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Broken Sword: The Smoking Mirror Review

By:
Daniel_Gies
06/05/04
PRINTER FRIENDLY VERSION
EMAIL TO A FRIEND
GENRE  
PLAYERS  
PUBLISHER  
DEVELOPER  
RELEASE DATE  
MINIMUM SYSTEM REQUIREMENTS
T Contains Animated Blood, Animated Violence, Mild Language

What do these ratings mean?

Has anybody seen my gal?

Broken Sword: The Smoking Mirror is the sequel to Circle of Blood and it shows its heritage well. You play the part of American tourist George Stobbart. You have returned to Paris to meet your girlfriend, Nico, as she shows a Mayan artifact to a Professor Obier. You are clubbed, and Nico is drugged and taken away. You awaken, tied to a chair and left in a burning room with a giant spider. Like the stereotypical villains that they are, they have left without making sure that you are dead. Following the tradition of its predecessor, Broken Sword relies on a well-worn plot line that most would call cliché.

The plots of Broken Sword and Circle of Blood are very similar. In both, there is a powerful artifact. The bad guys want the artifact. You and the love interest (Nico) gallivant around the globe after the artifact. And of course, if you fail, the world is doomed. This game bears a strong resemblance, as does its predecessor, to Indiana Jones and the Fate of Atlantis. Indy is replaced with George, Sophia is replaced by Nico, and the Nazi's are replaced by Tezcatlipoca. The plot feels like the designers played the Indiana Jones game and just changed a few things around.

People who bought Circle of Blood will feel right at home. They will also be relieved to hear that Revolution has fixed most of the technical problems of Circle of Blood. I did not experience a single crash in the total time I was playing. I was relieved that Broken Sword did not insist on overwriting my graphics driver, or reinstalling DirectX. The quality of the cutscene animations has also improved.

However, Broken Sword seems to have inherited the sound problems of Circle of Blood. There was often a light reverberation in the speech of characters, and occasionally a total loss of sound quality for several seconds. Other than the occasional sound problem, Broken Sword is technically solid. If the sound is giving you problems, you can always turn on the subtitles.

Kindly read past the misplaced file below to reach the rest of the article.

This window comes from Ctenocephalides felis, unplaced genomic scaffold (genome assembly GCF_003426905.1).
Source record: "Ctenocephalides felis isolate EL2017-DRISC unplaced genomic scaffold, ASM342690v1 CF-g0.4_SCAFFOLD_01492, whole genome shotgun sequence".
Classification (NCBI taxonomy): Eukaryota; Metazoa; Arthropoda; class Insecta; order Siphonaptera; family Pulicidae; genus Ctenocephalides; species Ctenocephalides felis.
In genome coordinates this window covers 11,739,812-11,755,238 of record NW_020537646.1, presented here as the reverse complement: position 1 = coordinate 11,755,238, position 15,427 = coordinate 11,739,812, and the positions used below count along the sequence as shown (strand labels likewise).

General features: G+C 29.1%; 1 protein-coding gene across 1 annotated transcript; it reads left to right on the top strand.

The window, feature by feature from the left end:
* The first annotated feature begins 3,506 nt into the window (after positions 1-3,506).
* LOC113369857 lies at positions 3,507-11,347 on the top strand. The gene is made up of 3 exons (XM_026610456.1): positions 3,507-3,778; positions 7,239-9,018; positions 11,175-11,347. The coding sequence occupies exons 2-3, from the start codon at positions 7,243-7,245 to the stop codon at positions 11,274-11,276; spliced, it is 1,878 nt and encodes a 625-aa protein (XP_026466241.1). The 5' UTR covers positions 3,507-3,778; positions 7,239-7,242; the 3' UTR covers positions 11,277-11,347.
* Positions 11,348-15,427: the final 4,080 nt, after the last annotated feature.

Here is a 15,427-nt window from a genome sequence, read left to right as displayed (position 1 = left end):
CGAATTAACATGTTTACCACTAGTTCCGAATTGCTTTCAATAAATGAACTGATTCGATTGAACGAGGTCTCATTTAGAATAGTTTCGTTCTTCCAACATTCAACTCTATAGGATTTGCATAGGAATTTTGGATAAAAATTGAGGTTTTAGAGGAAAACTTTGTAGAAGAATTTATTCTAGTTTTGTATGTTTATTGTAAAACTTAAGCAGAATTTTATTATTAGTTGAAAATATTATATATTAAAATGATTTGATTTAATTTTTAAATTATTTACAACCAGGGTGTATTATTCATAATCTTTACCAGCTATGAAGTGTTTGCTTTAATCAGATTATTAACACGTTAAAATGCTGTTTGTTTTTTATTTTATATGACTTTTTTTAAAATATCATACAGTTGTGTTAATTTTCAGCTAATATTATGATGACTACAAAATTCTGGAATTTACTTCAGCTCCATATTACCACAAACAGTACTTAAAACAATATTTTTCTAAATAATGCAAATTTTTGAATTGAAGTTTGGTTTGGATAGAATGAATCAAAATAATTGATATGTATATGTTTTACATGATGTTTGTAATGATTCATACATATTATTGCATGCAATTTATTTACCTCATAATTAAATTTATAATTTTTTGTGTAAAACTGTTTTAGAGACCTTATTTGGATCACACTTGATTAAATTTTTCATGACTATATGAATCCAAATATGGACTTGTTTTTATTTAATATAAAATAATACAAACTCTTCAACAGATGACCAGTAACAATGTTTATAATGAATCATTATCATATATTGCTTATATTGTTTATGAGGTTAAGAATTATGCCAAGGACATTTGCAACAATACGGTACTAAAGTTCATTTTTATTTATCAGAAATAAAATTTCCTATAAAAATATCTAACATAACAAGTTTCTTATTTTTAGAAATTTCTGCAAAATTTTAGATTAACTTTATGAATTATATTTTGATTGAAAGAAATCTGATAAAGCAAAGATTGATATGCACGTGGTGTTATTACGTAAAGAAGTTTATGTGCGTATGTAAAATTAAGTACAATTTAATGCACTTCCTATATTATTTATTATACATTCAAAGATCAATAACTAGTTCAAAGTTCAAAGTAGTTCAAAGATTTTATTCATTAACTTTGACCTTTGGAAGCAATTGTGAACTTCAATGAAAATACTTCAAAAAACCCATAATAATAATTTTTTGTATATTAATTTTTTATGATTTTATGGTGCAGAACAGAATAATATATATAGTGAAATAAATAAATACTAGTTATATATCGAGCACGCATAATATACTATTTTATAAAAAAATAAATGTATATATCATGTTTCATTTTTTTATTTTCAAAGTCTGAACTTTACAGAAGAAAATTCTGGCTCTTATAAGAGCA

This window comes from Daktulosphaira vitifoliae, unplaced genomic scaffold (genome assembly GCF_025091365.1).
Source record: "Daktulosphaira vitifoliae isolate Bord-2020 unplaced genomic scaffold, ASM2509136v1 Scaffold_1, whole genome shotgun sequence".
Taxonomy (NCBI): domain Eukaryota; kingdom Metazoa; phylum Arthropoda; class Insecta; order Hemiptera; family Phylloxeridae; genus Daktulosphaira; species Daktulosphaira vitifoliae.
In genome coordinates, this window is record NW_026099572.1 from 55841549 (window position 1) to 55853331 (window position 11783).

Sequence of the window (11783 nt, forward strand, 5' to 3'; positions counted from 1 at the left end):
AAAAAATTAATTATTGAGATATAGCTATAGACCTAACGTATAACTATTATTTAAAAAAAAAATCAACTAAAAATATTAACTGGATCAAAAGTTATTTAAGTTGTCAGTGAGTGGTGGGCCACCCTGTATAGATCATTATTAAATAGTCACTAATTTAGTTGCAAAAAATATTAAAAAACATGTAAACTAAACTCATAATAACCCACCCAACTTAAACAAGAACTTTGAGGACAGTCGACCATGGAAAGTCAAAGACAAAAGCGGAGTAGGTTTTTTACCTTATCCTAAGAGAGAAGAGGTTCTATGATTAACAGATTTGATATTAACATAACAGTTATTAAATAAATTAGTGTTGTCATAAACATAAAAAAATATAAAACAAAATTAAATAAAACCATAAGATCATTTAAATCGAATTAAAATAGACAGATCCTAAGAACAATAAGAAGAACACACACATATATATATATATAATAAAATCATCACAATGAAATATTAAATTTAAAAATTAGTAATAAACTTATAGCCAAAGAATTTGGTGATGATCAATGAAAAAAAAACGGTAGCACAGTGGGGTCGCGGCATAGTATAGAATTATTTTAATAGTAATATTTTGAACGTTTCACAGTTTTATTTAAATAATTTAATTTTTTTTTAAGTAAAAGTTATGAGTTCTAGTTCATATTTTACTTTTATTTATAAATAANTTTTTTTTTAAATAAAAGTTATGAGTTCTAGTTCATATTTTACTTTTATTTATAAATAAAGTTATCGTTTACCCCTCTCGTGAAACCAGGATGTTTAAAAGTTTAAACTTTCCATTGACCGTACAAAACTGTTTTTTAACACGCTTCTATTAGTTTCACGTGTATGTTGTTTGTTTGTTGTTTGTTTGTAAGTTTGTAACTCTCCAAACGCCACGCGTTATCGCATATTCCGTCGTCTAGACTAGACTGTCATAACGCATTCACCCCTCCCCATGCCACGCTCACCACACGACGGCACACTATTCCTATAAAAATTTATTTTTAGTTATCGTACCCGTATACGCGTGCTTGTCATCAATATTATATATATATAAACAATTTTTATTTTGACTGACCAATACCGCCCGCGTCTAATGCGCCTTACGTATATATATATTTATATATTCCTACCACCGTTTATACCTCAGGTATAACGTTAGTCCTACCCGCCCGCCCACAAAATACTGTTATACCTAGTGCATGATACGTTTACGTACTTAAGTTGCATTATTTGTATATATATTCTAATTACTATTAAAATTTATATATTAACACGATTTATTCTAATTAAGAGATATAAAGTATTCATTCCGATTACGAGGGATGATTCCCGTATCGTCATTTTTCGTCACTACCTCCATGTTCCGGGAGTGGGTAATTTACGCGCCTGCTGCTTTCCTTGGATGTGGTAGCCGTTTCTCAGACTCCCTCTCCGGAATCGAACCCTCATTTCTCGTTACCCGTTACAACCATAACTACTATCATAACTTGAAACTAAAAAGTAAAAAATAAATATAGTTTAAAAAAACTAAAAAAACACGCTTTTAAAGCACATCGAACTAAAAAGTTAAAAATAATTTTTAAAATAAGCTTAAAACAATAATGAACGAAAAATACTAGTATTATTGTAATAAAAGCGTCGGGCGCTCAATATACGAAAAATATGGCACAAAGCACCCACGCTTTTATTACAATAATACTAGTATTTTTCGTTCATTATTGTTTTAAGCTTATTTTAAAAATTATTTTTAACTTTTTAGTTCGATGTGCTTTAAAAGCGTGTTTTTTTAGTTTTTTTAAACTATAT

My main gripe against Broken Sword is the puzzles. They are just too easy. Broken Sword seems to rely too much on the 'distract someone' puzzles, and it still has too many inventory puzzles that require only one or two objects, or which are too obvious. This is not to say that the puzzles are bad, just generally too easy. There is also very little danger in Broken Sword. Mostly, the only penalty for failure is being unable to advance, not death. I was glad to see that Broken sword relies less on the 'get the key to the lock' puzzle than on the 'bypass the lock' type. However, the easiness of this game is exacerbated by the fact that is very hard to misuse an object. The play value is further reduced by the linearity of the game. You can't go back to a previous location and there is only one path the end. In Fate of Atlantis although there was one ending, there were three paths to that ending. With all the designers borrowed from the Indiana Jones game, it would have been nice if they borrowed the multi-path design.

The humor found in Circle of Blood is carried over to Broken Sword. Although the jokes can be a little silly, they are not corny. Some of the humor can get a somewhat risqué at times. Although the puzzles of Broken Sword are at a good level for a child to handle without too much trouble, the dialogue makes this game more appropriate for the PG-13 crowd. If you liked Circle of Blood, you will definitely like Broken Sword. However, I would only recommend this game to someone who would like to try out an adventure game without too much challenge, or who really likes the artifact-chasing, save-the-world type of adventure. For the more experienced adventurer, I would recommend that you pass this one up.

C Revolution report card
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